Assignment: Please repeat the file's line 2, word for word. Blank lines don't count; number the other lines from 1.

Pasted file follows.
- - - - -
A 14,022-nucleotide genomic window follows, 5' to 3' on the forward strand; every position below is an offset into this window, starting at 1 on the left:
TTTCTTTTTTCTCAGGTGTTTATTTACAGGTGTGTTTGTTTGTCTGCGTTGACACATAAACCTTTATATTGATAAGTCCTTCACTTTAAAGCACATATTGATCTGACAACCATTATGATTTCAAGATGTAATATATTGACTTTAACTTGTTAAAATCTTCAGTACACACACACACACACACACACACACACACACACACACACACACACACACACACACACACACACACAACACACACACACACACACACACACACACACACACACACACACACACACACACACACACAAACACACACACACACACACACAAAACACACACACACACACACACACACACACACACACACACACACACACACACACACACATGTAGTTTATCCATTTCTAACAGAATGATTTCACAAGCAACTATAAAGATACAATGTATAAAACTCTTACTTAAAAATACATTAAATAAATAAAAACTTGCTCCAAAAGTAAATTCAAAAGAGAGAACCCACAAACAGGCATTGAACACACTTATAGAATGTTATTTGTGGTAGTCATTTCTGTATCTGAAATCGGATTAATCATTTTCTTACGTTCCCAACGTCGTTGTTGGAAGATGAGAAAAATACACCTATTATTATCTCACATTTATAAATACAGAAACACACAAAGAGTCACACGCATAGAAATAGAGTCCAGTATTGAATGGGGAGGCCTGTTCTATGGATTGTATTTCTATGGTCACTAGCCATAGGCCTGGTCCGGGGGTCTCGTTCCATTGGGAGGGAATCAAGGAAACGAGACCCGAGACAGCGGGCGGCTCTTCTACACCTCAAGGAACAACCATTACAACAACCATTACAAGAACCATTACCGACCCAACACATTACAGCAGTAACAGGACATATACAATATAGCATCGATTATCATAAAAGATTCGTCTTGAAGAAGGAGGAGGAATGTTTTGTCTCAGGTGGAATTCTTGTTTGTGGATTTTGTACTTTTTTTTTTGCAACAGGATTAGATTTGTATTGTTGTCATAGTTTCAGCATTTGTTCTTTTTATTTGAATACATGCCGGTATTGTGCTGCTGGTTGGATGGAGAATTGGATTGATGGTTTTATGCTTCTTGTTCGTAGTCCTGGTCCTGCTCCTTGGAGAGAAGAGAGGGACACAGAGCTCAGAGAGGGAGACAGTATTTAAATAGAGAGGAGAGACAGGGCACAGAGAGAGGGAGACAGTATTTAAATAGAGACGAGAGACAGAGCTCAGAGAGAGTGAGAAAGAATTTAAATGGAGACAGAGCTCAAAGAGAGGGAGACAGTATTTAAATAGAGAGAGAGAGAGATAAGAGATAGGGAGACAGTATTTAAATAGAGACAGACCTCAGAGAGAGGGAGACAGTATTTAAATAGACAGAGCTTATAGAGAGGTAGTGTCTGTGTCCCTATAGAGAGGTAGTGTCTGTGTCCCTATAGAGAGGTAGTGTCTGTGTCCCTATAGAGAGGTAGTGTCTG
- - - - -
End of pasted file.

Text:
TTTCTTTTTTCTCAGGTGTTTATTTACAGGTGTGTTTGTTTGTCTGCGTTGACACATAAACCTTTATATTGATAAGTCCTTCACTTTAAAGCACATATTGATCTGACAACCATTATGATTTCAAGATGTAATATATTGACTTTAACTTGTTAAAATCTTCAGTACACACACACACACACACACACACACACACACACACACACACACACACACACACACACACACACACAACACACACACACACACACACACACACACACACACACACACACACACACACACACACACAAACACACACACACACACACACAAAACACACACACACACACACACACACACACACACACACACACACACACACACACACACATGTAGTTTATCCATTTCTAACAGAATGATTTCACAAGCAACTATAAAGATACAATGTATAAAACTCTTACTTAAAAATACATTAAATAAATAAAAACTTGCTCCAAAAGTAAATTCAAAAGAGAGAACCCACAAACAGGCATTGAACACACTTATAGAATGTTATTTGTGGTAGTCATTTCTGTATCTGAAATCGGATTAATCATTTTCTTACGTTCCCAACGTCGTTGTTGGAAGATGAGAAAAATACACCTATTATTATCTCACATTTATAAATACAGAAACACACAAAGAGTCACACGCATAGAAATAGAGTCCAGTATTGAATGGGGAGGCCTGTTCTATGGATTGTATTTCTATGGTCACTAGCCATAGGCCTGGTCCGGGGGTCTCGTTCCATTGGGAGGGAATCAAGGAAACGAGACCCGAGACAGCGGGCGGCTCTTCTACACCTCAAGGAACAACCATTACAACAACCATTACAAGAACCATTACCGACCCAACACATTACAGCAGTAACAGGACATATACAATATAGCATCGATTATCATAAAAGATTCGTCTTGAAGAAGGAGGAGGAATGTTTTGTCTCAGGTGGAATTCTTGTTTGTGGATTTTGTACTTTTTTTTTTGCAACAGGATTAGATTTGTATTGTTGTCATAGTTTCAGCATTTGTTCTTTTTATTTGAATACATGCCGGTATTGTGCTGCTGGTTGGATGGAGAATTGGATTGATGGTTTTATGCTTCTTGTTCGTAGTCCTGGTCCTGCTCCTTGGAGAGAAGAGAGGGACACAGAGCTCAGAGAGGGAGACAGTATTTAAATAGAGAGGAGAGACAGGGCACAGAGAGAGGGAGACAGTATTTAAATAGAGACGAGAGACAGAGCTCAGAGAGAGTGAGAAAGAATTTAAATGGAGACAGAGCTCAAAGAGAGGGAGACAGTATTTAAATAGAGAGAGAGAGAGATAAGAGATAGGGAGACAGTATTTAAATAGAGACAGACCTCAGAGAGAGGGAGACAGTATTTAAATAGACAGAGCTTATAGAGAGGTAGTGTCTGTGTCCCTATAGAGAGGTAGTGTCTGTGTCCCTATAGAGAGGTAGTGTCTGTGTCCCTATAGAGAGGTAGTGTCTG